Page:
Russian investment bank BCS just upgraded the Russian equity market to a “buy” with a 45% upside for 2023, the bank said in a note on March 27, which will collectively earn the oligarchs tens of billions of dollars more if it happens. The mood has improved so much that the Moscow Exchange said last month it expects to hold 10 IPOs this year.
Sanctions have been designed to cut Russia off from the international market, but they have proved too difficult to implement as Russia has turned to its friends in Beijing, Sofia and Budapest among others to circumnavigate the restrictions with a lot of success. Last week, the CBR reported that Russia’s gross international reserves have grown some $60bn since the low point last year to just shy of the $605bn the central bank had in reserves on the eve of the war, up $9bn in a week last week alone.
At the same time, the EU has been struggling to find and freeze the oligarchs’ wealth on deposit in Western banks or tied up in luxury real estate in London, Nice and other trendy locations. And the EU also can’t find most of the CBR’s $300bn of reserves it froze at the start of the war. Indeed, so far the EU has found and frozen only $22bn of sanctioned oligarch money.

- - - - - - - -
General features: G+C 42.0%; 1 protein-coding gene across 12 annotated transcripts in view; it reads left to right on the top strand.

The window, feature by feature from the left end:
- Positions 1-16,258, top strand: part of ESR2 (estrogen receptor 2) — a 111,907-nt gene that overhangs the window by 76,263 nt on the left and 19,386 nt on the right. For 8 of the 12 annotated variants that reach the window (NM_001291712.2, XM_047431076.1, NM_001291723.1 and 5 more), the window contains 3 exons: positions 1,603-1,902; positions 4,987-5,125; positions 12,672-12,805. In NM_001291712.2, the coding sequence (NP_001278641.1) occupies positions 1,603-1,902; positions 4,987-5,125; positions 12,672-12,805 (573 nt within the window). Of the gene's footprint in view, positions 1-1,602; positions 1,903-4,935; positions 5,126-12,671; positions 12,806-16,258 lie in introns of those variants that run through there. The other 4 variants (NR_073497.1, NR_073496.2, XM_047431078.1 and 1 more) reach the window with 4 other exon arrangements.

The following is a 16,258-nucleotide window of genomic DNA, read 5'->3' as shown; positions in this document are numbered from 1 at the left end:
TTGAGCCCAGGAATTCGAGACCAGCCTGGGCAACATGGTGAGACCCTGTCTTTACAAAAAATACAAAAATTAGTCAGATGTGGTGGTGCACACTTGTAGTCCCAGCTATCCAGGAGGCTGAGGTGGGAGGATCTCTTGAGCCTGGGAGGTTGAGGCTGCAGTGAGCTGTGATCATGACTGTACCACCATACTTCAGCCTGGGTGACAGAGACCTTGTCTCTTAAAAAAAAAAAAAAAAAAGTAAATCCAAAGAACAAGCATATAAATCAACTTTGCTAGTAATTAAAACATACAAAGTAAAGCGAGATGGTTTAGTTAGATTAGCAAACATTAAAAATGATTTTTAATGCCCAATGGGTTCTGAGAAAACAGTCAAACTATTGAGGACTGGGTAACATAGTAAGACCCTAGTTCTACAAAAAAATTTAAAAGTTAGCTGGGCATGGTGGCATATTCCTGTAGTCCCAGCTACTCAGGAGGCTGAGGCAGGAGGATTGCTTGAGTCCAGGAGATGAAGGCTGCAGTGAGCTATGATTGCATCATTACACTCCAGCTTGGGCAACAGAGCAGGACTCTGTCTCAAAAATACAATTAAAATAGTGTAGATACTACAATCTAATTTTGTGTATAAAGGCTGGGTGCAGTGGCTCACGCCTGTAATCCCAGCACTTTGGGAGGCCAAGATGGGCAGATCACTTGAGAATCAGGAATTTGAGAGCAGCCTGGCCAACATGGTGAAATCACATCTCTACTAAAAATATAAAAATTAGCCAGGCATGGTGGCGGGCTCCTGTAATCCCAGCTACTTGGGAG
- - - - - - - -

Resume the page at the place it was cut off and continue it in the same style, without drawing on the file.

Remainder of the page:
The West is now trying to do something about the leaky sanctions regime. Western and Russian diplomats have been travelling the world recently trying to shore up support for their respective positions. Western officials are trying to bully Russia’s friends into complying with the sanctions regime, with some success. There have been ten rounds of sanctions so far, but European Commission President Ursula von der Leyen announced in March that work on the eleventh package is now under way; it will not introduce many new measures, but will focus on making the existing sanctions work better.